Marco Valério Fernandes de Souza: Kojak fan, mineiro, ad man and indicted slush-fund facilitation defendant. The hand gesture pictured in this Wikipedia portrait, in Brazil, by the way, means “shove it up your ass” rather than “okay.” A little Brazilian Wikihumor by the poster.
Procurador analisa quem será denunciado por se beneficiar do ‘valerioduto’: Decisions due from the federal attorney on who to indict in the case of a political money-laundering scheme run out of Minas Gerais in the late 1990s and early Oughts.
- Brazil: The Minas Maracutaia Emerges!
- Brazil: “Perspective on Baldy and the PT Three”
- UOL on the Borking of the PT 3: “Active is Passive”
The PT 3 — prominent figures in the Workers Party — have already been perp-walked to screaming headlines full of hysterical virginity in the same case.
Now, their supporters say, it is the turn of the rival Toucans.
According to IstoÉ, the big difference between the two is that the misappropriation of public funds looms much larger in the Toucan leg of the case. IstoÉ waxes a little hysterical itself at times, but still, this will be an interesting point to reality-test going forward.
The PT 3 (or is four?) were not indicted on the counts having to do with misappropriation of public funds. As they will no doubt be reminding all and sundry very shortly. I know I would if I were them.
O documento diz que se podem identificar ao menos dois métodos utilizados para desviar recursos públicos: patrocínios fictícios de eventos esportivos realizados por empresas estatais de Minas Gerais, além de simulação de gastos publicitários da Companhia Energética do Estado.
The federal police report says at least two methods used to misappropriate public funds: Fictious sponsorships of sporting events by state government-owned companies in Minas Gerais, and publicity expenditures by the state-owned energy company.
A polícia diz que, em Minas, Valério também usava empréstimos bancários para justificar o dinheiro movimentado por um “caixa dois”.
The police say that, [as in the PT 3 case], the Belo Horizonte ad executive used bank loans to justify the money that moved through an [off-the-books slush fund.]
O relatório da PF inclui uma lista de 159 nomes de políticos que teriam se beneficiado do esquema.
The police report includes a list of 159 politicians who might have benefited from the scheme.
The other side
G1 has adopted the Folha de S. Paulo‘s habit of explicitly marking the fact when it gives equal time to other parties to public disputes and controversies.
Which is actually a good thing for a Globo news organization to be doing, don’t get me wrong. I really like what G1’s own news operation produces. May they all be given TV newscasts and regional newspapers to run.
But feeling compelled to jump up and down and yell, “Look at me! I am giving all parties equal time!” ought to tell you something about Globo’s default mode of journalistic malpractice over the decades as well.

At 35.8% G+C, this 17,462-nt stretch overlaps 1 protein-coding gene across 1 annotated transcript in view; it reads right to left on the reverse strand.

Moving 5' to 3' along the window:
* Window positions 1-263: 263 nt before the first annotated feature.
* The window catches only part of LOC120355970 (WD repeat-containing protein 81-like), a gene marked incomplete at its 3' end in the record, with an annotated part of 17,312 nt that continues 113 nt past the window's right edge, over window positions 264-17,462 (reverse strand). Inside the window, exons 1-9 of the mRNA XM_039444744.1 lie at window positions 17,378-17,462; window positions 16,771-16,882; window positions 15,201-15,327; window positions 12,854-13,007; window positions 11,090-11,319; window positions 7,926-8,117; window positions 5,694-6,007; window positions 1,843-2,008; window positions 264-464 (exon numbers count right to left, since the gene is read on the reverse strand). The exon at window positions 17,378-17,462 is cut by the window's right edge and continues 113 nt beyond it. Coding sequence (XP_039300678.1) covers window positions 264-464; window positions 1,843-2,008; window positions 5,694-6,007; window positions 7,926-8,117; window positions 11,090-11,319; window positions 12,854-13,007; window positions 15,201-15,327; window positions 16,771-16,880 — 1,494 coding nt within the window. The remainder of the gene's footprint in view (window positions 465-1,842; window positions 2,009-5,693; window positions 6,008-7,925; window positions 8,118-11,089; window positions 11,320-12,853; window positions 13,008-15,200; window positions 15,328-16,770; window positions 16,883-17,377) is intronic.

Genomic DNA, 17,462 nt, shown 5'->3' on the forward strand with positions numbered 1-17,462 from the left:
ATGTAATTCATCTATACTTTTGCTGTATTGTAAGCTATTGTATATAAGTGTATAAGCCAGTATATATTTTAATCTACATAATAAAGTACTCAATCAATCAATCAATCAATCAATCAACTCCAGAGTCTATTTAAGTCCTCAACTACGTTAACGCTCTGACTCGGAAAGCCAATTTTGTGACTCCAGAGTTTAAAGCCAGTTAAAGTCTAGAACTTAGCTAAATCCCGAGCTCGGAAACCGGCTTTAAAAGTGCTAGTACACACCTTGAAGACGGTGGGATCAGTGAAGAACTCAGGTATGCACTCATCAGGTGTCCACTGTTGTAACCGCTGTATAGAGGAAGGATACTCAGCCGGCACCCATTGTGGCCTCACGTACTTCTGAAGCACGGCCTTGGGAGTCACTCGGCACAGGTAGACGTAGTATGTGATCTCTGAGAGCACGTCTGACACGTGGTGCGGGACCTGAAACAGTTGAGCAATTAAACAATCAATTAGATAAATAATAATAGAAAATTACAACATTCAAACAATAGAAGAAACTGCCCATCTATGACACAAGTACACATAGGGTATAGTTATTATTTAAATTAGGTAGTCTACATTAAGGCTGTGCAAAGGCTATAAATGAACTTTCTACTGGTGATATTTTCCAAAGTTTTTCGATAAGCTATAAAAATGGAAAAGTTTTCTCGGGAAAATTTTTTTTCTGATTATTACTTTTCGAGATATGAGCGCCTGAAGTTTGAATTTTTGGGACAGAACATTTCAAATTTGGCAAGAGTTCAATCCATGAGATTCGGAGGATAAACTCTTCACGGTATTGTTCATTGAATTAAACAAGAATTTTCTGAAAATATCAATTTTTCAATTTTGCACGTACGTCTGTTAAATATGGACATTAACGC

Atualmente senador, Azeredo, negou as acusações. “Nunca houve mensalão em Minas Gerais. Nunca houve pagamento a deputados para que eles votassem de acordo com o interesse do governo. Eu não fui o responsável pelas questões financeiras da campanha de 98”.
Currently a sitting federal senator, Azeredo denies the accusations. “There was never a [slush-fundmoney-for-political-support] scheme in Minas. There was never any payments to deputies in return for voting with the goverment. I was not responsible for the financial affairs of my campaign in 1998.”
Supporters of the Senate president, who recently survived an impeachment vote on charges voted out of the ethics committee, want to know what Azeredo is not up for impeachment on ethics charges as well.
It actually seems like a fair question.
Astonishing how often the words “I am (technically speaking) not responsible” come out of some of these tropical anti-Trumans.
It often reminds of me of Slick Willy’s “(technically speaking) I did not have sexual relations with that woman, Ms. Lewinsky.”
(You remember that Harry Truman was famous for having a sign on his desk that read, “The buck stops here.”)
Alckmin faces a probe into allegedly similar dealings, allegedly using a similar mechanism — the so-called Nossa Caixa affair.
The current minister of institutional relations was also cited as one of the three “aces” in the “scandal” in IstoÉ‘s report this week.
The metaphor was apparently borrowed from the “Iraqi most-wanted” deck of cards, in which Saddam and Chemical Ali are the aces, naturally.
Mares Guia negou a acusação e disse que não era coordenador da campanha de Azeredo. “O próprio governador Eduardo Azeredo e o seu coordenador financeiro já registraram isso nos seus depoimentos à PF de uma maneira cabal. Eu não tinha responsabilidade da organização, nem financeira da campanha de Eduardo Azeredo em 98”.
Mares Guiua denied the accusation and said he was not Azeredo’s campaign coordinator. “Azeredo and his campaign finance chair have already said so in their statements to the federal police, and said so categorically. I had no organizational or financial responsibility for Eduardo Azeredo’s 1998 campaign.”
According to IstoÉ magazine’s cover story, the scandal promises to be just as shocking and awesome as the PT scandal!
Or something like that.
I still say, it seems to me like the two scandals are actually one and the same. Same banks. Same banker. Run by the same bald Brazilian Abramoff.
And every single political party, it seems, has some explaining to do in the case.
In which case, it continually of astonishes me that these gibbering, moralizing crusades against one political figure or another are precisely what get in the way of passing political reforms that would satisfy those voices yelling, “Damn it, there oughta be a law!”
As Elio Gaspari says, “The folklore of corruption is good business — for the corrupt.” Wisest thing I think I have heard anyone say all year.